Common Mistakes London Travelers Make

  • 01 of 08

    Common Confusions in London

    London Skyline with Big Ben
    Peter Zelei Images/Getty Images

    There are lots of common confusions a visitor to London may make without realizing. Have a look through at these common mix-ups so you don't make the same mistakes.

    Continue to 2 of 8 below.
  • 02 of 08

    Tower Bridge Is Not London Bridge

    London Bridge Over Thames River Against Cloudy Sky
    Andras Polonyi/EyeEm/Getty Images

    While you would expect London Bridge to be something special (there's a nursery rhyme about it, and it has "London" in the name), sadly, London Bridge is very ordinary indeed. There have been others at roughly the same location before the current 1970s concrete bridge that connects London Bridge station in Southwark, near to Borough Market, to the City of London, near to The Monument.

    While previous incarnations of London Bridge would have been impressive to see—in particular, the Medieval version with shops and houses along the bridge—what we have now has little to offer apart from ​function.

    Although, it is a great place to look across to Tower Bridge—the one that many get confused with London Bridge. Tower Bridge is near to the Tower of London and connects across the River Thames to near City Hall.

    Opened in 1894, Tower Bridge is impressive with its two bridge towers, high walkway that you can visit (there's a glass floor section) and the opening bascules that lift to let tall river ships pass. Tower Bridge is iconic and worth seeing.

    If you walk across Tower Bridge, look out for the love locks and stand over the join in the pavement as you can see the river below through the small gap. Try to stand there when a large vehicle goes over the bridge as it makes the bridge wobble.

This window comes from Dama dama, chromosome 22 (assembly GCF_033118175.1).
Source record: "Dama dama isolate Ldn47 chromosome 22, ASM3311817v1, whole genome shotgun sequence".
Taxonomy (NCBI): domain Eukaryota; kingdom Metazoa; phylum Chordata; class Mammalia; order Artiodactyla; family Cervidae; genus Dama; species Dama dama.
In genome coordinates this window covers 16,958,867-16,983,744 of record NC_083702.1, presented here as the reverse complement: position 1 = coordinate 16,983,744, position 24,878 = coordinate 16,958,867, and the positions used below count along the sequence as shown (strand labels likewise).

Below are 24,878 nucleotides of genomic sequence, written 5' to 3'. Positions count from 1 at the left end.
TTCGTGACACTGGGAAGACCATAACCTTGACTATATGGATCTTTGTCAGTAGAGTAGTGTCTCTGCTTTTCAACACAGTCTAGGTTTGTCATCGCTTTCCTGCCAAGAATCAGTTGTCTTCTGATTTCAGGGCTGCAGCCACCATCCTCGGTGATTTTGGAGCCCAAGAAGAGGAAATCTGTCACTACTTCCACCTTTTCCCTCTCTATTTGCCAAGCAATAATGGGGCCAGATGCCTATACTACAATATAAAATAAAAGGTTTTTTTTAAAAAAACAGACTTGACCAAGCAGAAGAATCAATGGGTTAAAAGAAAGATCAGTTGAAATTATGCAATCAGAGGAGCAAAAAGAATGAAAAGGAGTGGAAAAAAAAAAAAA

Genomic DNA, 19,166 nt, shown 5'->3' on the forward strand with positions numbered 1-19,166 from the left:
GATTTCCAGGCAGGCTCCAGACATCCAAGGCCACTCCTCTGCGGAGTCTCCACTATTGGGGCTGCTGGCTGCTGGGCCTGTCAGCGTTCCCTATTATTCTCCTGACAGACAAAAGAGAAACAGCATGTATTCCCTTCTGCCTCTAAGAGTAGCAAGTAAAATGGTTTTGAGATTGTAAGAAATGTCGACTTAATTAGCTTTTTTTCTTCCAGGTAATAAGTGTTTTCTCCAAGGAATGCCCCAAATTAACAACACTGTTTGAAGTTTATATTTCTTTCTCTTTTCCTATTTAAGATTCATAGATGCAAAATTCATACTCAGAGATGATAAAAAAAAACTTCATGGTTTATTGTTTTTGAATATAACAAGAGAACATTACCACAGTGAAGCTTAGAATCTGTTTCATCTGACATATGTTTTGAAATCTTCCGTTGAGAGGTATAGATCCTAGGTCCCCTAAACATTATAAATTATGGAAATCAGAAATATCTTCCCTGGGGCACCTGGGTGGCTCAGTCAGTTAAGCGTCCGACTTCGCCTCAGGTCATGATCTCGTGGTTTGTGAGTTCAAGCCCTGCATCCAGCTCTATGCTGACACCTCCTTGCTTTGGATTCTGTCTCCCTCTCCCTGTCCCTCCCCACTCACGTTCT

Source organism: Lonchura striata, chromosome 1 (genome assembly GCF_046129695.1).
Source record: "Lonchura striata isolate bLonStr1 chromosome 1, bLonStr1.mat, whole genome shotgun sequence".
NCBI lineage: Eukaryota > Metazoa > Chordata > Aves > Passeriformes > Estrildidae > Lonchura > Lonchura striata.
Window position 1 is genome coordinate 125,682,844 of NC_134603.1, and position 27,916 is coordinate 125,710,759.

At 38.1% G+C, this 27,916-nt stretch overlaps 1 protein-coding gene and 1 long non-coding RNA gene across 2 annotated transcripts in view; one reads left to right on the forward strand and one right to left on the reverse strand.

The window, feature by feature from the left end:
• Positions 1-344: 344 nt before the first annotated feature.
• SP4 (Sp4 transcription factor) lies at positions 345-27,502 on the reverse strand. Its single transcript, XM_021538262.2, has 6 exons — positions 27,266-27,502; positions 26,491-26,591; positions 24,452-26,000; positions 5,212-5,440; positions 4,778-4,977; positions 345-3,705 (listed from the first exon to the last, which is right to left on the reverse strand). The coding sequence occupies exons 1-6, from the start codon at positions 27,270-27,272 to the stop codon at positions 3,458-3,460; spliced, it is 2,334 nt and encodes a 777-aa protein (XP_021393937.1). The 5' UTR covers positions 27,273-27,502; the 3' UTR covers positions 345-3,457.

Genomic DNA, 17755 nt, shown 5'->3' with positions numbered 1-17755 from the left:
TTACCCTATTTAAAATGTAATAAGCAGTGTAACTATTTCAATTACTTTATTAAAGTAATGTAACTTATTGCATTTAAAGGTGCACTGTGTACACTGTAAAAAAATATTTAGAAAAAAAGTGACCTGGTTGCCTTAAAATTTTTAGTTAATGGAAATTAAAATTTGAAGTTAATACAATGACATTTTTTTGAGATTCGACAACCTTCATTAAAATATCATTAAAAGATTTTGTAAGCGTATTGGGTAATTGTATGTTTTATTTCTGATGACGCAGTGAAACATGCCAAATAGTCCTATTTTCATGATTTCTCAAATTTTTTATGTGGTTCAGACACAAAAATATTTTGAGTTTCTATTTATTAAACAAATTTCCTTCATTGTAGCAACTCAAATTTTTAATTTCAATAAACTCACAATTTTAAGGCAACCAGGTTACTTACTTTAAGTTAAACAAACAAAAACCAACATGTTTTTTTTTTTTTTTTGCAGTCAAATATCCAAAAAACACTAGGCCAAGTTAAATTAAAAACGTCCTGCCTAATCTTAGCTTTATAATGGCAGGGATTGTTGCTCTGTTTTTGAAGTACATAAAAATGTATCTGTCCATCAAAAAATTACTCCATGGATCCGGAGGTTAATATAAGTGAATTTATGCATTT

If you don't want to stand on London Bridge to look at the right bridge, there's a secret viewing platform nearby where you can get a great view.

    Continue to 3 of 8 below.
  • 03 of 08

    British Museum Is Not the Museum of London

    People enjoying the stunning interior of the British Museum
    Tony C French/Getty Images

    The British Museum is an outstanding free museum in London with millions of objects on display. While it covers world history well, if you want to know more about London you need to go to the Museum of London.

    The Museum of London is one of the world's largest urban history museums and holds the largest archaeological archive in Europe. This is the place to find out more about the greatest city in the world.

    Continue to 4 of 8 below.
  • 04 of 08

    Big Ben Is Not the Clock Tower

    Big Ben Tower in London with double-decker bus traveling in front.
    Sylvain Sonnet/Getty Images

    A pedant's favorite, the clock tower at the House of Parliament is not called Big Ben. That's the name for the great bell inside that chimes the hour. The clock tower was called the Clock Tower but was renamed in 2012 to the Elizabeth Tower—after Queen Elizabeth II during her Diamond Jubilee year.